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At Braddock pizza oven, community spirit is baked right in.

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The Edgar Thomson steel works isn't the only source of smoke on Braddock Avenue: Beside the old St. Michael's convent across the street, a community pizza oven pours its own plume into the air.

The oven was inspired by an idea proposed by amateur baker Ray Werner. "He said, ‘Ovens do really exciting things,' " recalls Jeb Feldman, owner of UnSmoke System Artspace. "‘People come together around a space and cook, which is a community-building activity.' " And thus, the oven was built from reclaimed material, and the effort of community activists like Feldman.

Nearly five years later, the oven bakes a few times a month in peak seasons, when it serves as a beacon for non-profit events, literary readings (like the upcoming Wood-Fired Words) and other community-based activities. (Inquire about reservations at braddockmayor@gmail.com.)

Writer, professor and food enthusiast Sherrie Flick was present for the oven's first use. She's taken her Chatham Food Writing classes — including one I attended — to the oven each summer.

"Smoke, heat, ash — all combine with the food and atmosphere to create a fantastic eating experience," says Flick. "It's like a campfire without leaving the urban core." 

Oven temperatures "can top 500 degrees when everything is right," Flick adds. "Baking at that temp is stunning. You get a crispy, chewy crust that's charred and smoky... the wood-fired flame almost becomes an ingredient itself."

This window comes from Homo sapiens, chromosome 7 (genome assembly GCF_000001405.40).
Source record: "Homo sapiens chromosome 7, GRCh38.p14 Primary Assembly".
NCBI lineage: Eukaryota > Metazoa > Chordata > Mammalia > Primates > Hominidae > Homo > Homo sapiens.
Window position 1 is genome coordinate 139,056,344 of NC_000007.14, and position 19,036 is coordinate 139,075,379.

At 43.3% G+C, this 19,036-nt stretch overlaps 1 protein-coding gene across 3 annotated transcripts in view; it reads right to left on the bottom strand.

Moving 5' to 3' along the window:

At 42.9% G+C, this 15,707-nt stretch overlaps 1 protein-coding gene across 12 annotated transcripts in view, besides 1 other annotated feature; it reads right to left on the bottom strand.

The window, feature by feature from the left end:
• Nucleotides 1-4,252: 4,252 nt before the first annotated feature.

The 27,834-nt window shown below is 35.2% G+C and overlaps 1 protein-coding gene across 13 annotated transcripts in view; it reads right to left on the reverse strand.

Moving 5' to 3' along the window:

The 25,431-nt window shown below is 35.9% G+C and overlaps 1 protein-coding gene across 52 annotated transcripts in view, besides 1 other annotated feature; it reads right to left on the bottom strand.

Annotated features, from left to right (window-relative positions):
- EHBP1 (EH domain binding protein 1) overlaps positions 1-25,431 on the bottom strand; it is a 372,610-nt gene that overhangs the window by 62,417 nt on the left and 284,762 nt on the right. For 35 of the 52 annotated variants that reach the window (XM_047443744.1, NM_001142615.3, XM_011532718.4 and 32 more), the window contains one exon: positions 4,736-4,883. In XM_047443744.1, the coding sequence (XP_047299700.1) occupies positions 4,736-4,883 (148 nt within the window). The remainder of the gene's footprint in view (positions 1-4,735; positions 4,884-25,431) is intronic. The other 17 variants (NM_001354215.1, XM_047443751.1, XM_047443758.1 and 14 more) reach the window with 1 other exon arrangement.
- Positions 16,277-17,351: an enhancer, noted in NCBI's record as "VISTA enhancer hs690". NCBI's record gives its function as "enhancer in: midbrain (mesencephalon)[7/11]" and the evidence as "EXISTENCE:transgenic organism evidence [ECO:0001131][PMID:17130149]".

Oven gatherings involve a potluck of toppings, many direct from gardens. It's a creative, active, collaborative process, and the heat has attracted some big names, like chef Kevin Sousa, who tried his hand with the oven in May.

Visiting the oven also means a chance to see the Braddock Farms urban garden, Feldman's gallery and other revitalization efforts. Connecting outside residents to this unique eating experience, Feldman hopes, could help foster greater more investment in Braddock's future.

"It's a great example of how to use space and close the [food] loop," he says. "You plant, you grow, you cook and then you eat, and it all can happen outdoors... Every time it gets used, it activates an energy here."

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